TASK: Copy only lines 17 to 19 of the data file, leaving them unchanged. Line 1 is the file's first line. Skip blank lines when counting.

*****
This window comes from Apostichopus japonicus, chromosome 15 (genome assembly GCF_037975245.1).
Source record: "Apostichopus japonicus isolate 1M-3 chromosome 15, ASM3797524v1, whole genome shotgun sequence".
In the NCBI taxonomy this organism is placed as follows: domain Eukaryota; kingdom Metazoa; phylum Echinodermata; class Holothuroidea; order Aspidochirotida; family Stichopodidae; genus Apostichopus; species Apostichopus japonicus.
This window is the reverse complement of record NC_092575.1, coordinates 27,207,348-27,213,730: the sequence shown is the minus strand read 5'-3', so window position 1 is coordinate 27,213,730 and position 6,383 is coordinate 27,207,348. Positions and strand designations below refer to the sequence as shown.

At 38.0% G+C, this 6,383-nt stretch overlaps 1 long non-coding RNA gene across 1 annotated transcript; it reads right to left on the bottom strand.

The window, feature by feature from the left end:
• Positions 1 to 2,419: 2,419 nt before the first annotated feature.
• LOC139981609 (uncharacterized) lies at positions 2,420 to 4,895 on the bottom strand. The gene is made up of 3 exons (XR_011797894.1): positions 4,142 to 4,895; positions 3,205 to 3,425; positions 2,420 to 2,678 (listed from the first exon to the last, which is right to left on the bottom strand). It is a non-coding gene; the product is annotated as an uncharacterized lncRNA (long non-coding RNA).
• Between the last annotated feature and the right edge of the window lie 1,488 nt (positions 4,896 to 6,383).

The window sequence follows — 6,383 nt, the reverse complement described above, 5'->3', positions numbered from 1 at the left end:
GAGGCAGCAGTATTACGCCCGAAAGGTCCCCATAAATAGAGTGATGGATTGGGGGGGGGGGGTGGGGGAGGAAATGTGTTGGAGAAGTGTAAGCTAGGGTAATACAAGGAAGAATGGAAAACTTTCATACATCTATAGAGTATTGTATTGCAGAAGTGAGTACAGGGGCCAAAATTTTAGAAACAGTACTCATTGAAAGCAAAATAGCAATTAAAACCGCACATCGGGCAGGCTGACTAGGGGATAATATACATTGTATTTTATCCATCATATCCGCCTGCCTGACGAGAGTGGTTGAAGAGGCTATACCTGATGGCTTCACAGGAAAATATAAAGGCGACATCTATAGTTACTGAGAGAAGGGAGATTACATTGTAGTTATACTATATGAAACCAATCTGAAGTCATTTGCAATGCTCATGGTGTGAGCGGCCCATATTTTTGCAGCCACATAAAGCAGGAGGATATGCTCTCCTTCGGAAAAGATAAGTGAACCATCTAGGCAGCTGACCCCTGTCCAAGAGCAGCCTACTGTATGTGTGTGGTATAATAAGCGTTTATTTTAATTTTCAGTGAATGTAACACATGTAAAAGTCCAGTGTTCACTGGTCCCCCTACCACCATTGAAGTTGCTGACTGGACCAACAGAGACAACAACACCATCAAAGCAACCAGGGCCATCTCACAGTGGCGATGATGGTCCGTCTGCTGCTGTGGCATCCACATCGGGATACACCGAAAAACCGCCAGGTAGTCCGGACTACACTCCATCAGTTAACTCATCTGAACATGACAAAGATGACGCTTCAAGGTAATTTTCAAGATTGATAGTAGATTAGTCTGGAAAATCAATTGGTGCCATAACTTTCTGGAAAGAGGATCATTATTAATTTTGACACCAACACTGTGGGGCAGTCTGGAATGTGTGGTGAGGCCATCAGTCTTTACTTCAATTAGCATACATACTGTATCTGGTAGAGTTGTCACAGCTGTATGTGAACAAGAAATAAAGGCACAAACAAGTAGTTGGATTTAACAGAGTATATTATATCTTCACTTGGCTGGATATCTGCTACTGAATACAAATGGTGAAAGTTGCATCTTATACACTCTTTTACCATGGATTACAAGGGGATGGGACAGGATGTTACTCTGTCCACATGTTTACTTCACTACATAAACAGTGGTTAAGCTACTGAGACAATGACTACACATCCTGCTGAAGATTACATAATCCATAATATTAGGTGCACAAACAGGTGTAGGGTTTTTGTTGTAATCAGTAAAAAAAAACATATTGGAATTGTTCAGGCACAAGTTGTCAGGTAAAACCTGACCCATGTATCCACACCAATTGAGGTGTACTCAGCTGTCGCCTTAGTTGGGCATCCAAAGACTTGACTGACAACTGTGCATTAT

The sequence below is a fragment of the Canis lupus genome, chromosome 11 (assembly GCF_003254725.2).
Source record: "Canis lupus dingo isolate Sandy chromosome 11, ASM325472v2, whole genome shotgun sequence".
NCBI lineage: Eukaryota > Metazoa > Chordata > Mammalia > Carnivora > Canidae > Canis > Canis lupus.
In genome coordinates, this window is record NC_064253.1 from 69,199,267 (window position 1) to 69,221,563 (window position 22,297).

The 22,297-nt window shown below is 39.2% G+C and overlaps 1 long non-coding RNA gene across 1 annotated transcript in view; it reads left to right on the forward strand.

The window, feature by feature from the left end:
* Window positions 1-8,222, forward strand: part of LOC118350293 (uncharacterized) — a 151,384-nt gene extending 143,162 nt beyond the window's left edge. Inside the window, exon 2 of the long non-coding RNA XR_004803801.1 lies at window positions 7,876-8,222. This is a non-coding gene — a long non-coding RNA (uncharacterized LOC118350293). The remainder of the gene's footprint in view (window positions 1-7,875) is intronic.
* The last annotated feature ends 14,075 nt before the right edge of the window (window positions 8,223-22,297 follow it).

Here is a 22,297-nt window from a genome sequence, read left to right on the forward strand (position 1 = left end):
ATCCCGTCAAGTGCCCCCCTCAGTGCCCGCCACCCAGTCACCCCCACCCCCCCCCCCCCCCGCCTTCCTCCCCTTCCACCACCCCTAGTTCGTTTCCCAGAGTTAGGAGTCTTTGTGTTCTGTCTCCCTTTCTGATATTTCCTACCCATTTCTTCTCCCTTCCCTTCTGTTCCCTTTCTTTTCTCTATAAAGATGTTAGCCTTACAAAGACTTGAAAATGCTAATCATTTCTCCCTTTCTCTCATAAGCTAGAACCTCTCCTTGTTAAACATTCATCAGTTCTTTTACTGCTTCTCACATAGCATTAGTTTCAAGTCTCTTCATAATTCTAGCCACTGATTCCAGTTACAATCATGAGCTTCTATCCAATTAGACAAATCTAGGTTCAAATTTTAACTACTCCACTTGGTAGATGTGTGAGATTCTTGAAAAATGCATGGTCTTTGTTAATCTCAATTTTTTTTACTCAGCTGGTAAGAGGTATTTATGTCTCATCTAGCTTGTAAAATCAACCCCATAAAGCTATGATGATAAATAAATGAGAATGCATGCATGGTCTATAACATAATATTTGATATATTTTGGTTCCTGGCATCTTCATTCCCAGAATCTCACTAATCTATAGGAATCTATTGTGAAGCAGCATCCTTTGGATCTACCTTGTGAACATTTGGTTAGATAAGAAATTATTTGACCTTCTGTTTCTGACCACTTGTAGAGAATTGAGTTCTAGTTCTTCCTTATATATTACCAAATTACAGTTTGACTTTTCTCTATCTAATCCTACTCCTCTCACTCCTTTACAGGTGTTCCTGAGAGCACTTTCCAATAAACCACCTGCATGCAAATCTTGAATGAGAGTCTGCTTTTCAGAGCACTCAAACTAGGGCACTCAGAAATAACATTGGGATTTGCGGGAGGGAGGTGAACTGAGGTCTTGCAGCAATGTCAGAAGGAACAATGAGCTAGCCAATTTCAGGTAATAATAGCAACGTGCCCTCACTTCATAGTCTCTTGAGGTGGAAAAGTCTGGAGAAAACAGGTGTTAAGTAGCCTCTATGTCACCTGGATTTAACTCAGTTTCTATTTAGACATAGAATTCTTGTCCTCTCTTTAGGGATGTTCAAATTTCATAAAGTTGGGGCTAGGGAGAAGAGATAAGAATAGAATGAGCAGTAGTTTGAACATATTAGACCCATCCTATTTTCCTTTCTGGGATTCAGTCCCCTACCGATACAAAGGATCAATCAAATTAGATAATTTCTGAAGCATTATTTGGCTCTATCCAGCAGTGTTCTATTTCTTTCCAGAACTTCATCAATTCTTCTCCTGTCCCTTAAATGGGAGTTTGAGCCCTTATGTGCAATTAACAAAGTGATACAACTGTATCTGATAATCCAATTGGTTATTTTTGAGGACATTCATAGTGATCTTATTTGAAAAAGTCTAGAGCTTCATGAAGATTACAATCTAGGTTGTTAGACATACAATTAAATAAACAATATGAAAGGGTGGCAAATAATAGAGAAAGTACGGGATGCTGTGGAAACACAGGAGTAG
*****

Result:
The window, feature by feature from the left end:
* Window positions 1-8,222, forward strand: part of LOC118350293 (uncharacterized) — a 151,384-nt gene extending 143,162 nt beyond the window's left edge. Inside the window, exon 2 of the long non-coding RNA XR_004803801.1 lies at window positions 7,876-8,222. This is a non-coding gene — a long non-coding RNA (uncharacterized LOC118350293). The remainder of the gene's footprint in view (window positions 1-7,875) is intronic.
* The last annotated feature ends 14,075 nt before the right edge of the window (window positions 8,223-22,297 follow it).